“Heartbroken. I owe him everything I am, and everything I ever will be,” Ashley posted to Instagram shortly after news of her 81-year-old father’s death – which came after a multi-year bout with Alzheimer’s. “He will be remembered so well and with so much love.”

Ashley followed in her father’s footsteps as a country singer-songwriter, additionally shared a photo of her clutching the hand of her father, who rose to prominence as one of the most popular genre acts of the 20th century. Best known for his 1975 hit, ‘Rhinestone Cowboy,’ he also had over 20 hits in the U.S. Top 40 while releasing 25 Top 10 singles on the country charts.

“It is with the heaviest of hearts that we announce the passing of our beloved husband, father, grandfather, and legendary singer and guitarist, Glen Travis Campbell,” a statement read on Glen’s website.“

Campbell was a musical legend that impacted multiple genres. According to Rolling Stone:

“In his youth, Campbell started playing guitar and became obsessed with jazz guitarist Django Reinhardt. He dropped out of school when he was 14 and moved to Wyoming with an uncle who was a musician playing gigs together at rural bars. He soon moved to Los Angeles and by 1962 had solidified a spot in the Wrecking Crew, a group of session pros. In 1963 alone he appeared in 586 cuts, and countless more throughout the decade including the Byrds’ ‘Mr. Tambourine Man,’ Elvis Presley’s ‘Viva Las Vegas,’ Merle Haggard’s ‘Mama Tried’ and the Righteous Brothers’ ‘You’ve Lost That Lovin’ Feeling.’”

“Campbell was married four times, and has five sons and three daughters. Despite his career successes, he struggled with alcoholism and cocaine addiction. In the early ‘80s, he had a tempestuous, high-profile relationship with country singer Tanya Tucker, who was 22 years, his junior.”

Little did he know how quickly his life would change. In 1981, he became a born-again Christian, and in 1982, he married Kimberly Woollen, a Radio City Music Hall Rockette, who helped Campbell clean up his life.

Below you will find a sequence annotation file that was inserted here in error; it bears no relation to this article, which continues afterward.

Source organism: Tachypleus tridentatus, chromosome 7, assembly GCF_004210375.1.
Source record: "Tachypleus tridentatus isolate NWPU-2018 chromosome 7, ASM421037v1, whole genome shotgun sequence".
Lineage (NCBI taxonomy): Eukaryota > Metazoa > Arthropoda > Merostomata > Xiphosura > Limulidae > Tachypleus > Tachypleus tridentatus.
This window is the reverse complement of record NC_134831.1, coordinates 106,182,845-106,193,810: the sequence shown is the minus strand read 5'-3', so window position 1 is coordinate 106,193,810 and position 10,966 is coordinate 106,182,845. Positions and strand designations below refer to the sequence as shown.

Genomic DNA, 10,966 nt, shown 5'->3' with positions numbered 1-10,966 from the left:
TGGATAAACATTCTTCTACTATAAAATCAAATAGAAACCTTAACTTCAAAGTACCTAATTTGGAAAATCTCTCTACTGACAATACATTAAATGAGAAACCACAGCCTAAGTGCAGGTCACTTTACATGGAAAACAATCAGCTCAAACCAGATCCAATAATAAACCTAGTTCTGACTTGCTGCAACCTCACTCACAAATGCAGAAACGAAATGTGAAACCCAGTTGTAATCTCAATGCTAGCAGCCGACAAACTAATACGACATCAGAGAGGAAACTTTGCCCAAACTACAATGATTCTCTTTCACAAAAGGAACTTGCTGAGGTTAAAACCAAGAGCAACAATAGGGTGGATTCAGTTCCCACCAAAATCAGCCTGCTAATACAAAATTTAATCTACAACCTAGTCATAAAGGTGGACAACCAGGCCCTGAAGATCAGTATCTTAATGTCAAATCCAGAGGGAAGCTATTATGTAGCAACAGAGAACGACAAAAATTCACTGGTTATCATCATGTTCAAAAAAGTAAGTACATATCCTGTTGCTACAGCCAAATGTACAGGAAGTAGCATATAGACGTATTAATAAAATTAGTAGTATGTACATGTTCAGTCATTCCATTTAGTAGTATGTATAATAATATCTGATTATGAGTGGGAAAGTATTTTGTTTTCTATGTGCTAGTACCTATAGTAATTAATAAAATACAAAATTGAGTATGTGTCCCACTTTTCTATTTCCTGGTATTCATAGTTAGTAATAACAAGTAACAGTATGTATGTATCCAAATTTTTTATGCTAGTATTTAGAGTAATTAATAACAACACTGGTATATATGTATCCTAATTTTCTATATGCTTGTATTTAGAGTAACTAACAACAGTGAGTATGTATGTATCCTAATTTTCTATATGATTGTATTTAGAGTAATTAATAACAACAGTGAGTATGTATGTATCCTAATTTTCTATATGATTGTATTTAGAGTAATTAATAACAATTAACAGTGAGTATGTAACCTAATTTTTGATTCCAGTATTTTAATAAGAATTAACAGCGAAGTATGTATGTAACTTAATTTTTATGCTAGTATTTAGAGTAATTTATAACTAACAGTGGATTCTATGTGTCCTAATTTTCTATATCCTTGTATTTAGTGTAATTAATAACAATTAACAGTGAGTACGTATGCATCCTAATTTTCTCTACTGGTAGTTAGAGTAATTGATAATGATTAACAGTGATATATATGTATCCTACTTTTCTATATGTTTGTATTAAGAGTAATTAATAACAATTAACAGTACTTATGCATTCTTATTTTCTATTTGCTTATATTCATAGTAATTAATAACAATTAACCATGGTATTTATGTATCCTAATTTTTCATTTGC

He eventually turned to hymns.

“I love singing gospel music and hymns. Being a Christian, I love to tell people about Christ and what he’s done for me and can do for them,” Campbell said in 1990.

But his demons still followed him and struggled with the party scene that came along with fame. He struggle with a raging cocaine addiction before he turned his life over to Christ.

He told Guideposts:

“I had promised Kim that cocaine would not be part of our marriage. I tried and prayed, but I didn’t keep that promise. One night, shortly after our first child Cal was born, some musician friends were in town and I stayed up till dawn doing cocaine with them,” Glen said. “When I got home Kim was heartbroken and furious and I was afraid she was going to take Cal and leave. I can’t say I would have blamed her but I think it would have torn my heart out.”

“As I had done so many times before, I begged the Lord to deliver me. I don’t understand why, but that day it was as if Jesus reached down and pulled my hand back from the cocaine. I never touched the drug again.”

He also struggled with alcohol addiction. He used to joke with his pastor about how much wine they drank in the Bible.

“’Jesus turned water into wine,” I’d remind him. He’d look at me, shake his head and say, ‘Glen, when you can change water into wine, then maybe you can drink it,” Glen said.

“When God lifted my obsession for alcohol it was as if the raised the curtain on a whole new life. He changed me in ways I never could have changed myself, and that is the key. Kim and I have a real marriage now, and honest marriage,” Glen said. “Today, I truly have a peace ‘which passeth all understanding.’ I really don’t understand it. But I thank the Lord all the time. I am a man richly blessed, despite myself. For all that God has given me, there is nothing for which I am more thankful than Kim.”

When Glen finally acknowledged the need of a Savior, and accepted Jesus Christ as that Savior, he was saved and his life was transformed forever.

We are thankful for Glen’s time on earth and will forever hold onto his legacy as not only a famed country music star, but also the impact of Christ in his life and how transformative that power really is.

Glen is survived by his wife, Kim Campbell of Nashville; their three children, Cal, Shannon and Ashley; his children from previous marriages, Debby, Kelli, Travis, Kane, and Dillon; 10 grandchildren, great – and great-great-grandchildren; sisters Barbara, Sandra, and Jane; and brothers John Wallace ‘Shorty’ and Gerard.